by Scott Thompson
We all were greatly saddened at the deaths of Richard and Sue Bristow in a plane crash on Sunday, May 27. Both Richard and Sue have been members of our local chapter since its inception back in 2012 and Richard served as our chapter president in 2014 and 2015. Richard was a huge supporter of the mission of EAA; he was an ambassador for aviation. He loved to fly airplanes and talk about airplanes and work on airplanes. He was a good pilot and a gracious friend. He was very generous with his time and talent in helping others get involved in aviation and in supporting the local aviation community. In the short time that I have been president of this chapter he has been very encouraging to me, something that I greatly appreciated.
One of the best examples of his enthusiasm that I can personally cite is when the Ford Tri-motor came to Lincoln. For those who might not know, the Ford Tri-motor is one of the first successful airliners from the early days of aviation. Today the Tri-motor is a rare airplane, but the EAA has one and it tours the country each year visiting airports and selling rides as a way to promote aviation. In 2015 our chapter hosted the airplane. Richard, who was then our president, jumped in with both feet and organized a huge four-day event when the Trimotor came to town. There were a lot of behind the scenes work that had to be done, plus we held a 1920’s-themed dance. We had to arrange for some display vintage cars, various media, publicity, and sponsors. Our chapter worked very hard to put the event on but Richard was the driving force that pushed it along. Early in the planning Richard expressed a desire that the Tri-motor would carry more passengers during its visit to Lincoln than it had carried at any other stop in the twenty-plus years the EAA has been flying the Tri-motor. Mostly due to Richard’s efforts, we carried 827 passengers that weekend, a record that still stands with the EAA. It put our young chapter on the EAA map and it also provided a big boost to our chapter’s finances. Both Richard and Sue were everywhere during those four days the Trimotor was in town, tirelessly working to make the event a success, which it was largely due to their efforts.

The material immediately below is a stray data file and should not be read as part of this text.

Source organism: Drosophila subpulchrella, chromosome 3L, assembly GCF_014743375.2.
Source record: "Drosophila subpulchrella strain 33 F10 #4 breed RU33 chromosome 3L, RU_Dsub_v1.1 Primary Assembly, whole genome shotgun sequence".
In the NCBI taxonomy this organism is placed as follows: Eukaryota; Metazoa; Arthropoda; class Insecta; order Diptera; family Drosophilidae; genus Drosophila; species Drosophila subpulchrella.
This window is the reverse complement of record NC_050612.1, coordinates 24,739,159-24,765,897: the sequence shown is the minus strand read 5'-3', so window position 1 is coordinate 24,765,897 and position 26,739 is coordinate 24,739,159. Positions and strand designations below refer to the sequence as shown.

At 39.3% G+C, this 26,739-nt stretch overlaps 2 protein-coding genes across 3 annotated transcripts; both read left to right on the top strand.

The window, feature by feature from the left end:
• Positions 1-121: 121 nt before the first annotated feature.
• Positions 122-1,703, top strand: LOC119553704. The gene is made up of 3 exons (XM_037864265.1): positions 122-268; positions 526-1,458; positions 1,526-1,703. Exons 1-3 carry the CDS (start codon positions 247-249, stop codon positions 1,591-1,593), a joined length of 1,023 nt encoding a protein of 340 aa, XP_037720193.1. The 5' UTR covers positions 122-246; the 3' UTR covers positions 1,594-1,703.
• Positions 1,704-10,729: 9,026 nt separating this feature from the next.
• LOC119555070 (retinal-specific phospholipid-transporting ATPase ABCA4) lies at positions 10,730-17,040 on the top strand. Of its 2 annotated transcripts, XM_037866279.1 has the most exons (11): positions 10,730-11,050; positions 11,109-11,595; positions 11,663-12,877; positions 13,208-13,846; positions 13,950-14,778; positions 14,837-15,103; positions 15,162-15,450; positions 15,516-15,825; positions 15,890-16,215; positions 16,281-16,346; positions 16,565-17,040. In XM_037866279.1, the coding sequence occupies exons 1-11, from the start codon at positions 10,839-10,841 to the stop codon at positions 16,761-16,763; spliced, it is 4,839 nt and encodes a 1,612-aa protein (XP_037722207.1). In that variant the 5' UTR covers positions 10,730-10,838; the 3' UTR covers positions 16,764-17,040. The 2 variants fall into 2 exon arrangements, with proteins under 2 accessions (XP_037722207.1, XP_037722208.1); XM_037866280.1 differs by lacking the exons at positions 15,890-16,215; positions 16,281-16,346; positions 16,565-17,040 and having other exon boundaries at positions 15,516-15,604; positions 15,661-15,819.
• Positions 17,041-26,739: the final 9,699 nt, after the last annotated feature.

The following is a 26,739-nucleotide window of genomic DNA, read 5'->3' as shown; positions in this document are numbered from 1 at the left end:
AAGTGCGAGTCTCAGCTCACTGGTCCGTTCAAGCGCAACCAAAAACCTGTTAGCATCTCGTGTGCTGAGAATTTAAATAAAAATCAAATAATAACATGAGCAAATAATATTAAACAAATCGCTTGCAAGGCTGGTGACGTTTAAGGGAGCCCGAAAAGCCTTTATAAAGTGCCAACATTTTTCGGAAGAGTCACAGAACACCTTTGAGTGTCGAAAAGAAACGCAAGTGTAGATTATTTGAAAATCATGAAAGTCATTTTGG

Richard’s enthusiasm was infectious and he had a passion for drawing young people into aviation. No matter the situation, Richard would take the time to show anyone, particularly a younger person, his airplane and answer any questions. Our chapter recently held its first Young Eagle Rally in several years. Richard was the first pilot to sign up to fly for the Rally. He flew a number of kids that day and I witnessed firsthand his enthusiasm and dedication to introducing teenagers to aviation in a positive and hands-on way.
Oshkosh is a well-known event for aviators and enthusiasts. It is, by any measure, one of the biggest airshows in the world, but it is more than an airshow. It is a convention for aviators and thousands show up from around the world for a week of flying and fellowship. Most pilots and enthusiasts I know have set a goal to get to Oshkosh at least once in their life because it really has to be seen to be believed. It’s not always easy to get there from the West coast but a lot of pilots fly there in their own planes. I’ve been to Oshkosh three times myself, and I will go again this next month. I was talking to Richard on the ramp at the Nut Tree Airport on the day before his accident and he was telling me how excited he was about his coming trip to Oshkosh next month. He told me he had been there seventeen times and was looking forward to his eighteenth visit with another cross-country flight. That enthusiasm exemplified his love for aviation. I speak for our entire chapter when I say “Blue Skies and Tailwinds” to Richard and Sue. You will both be very much missed.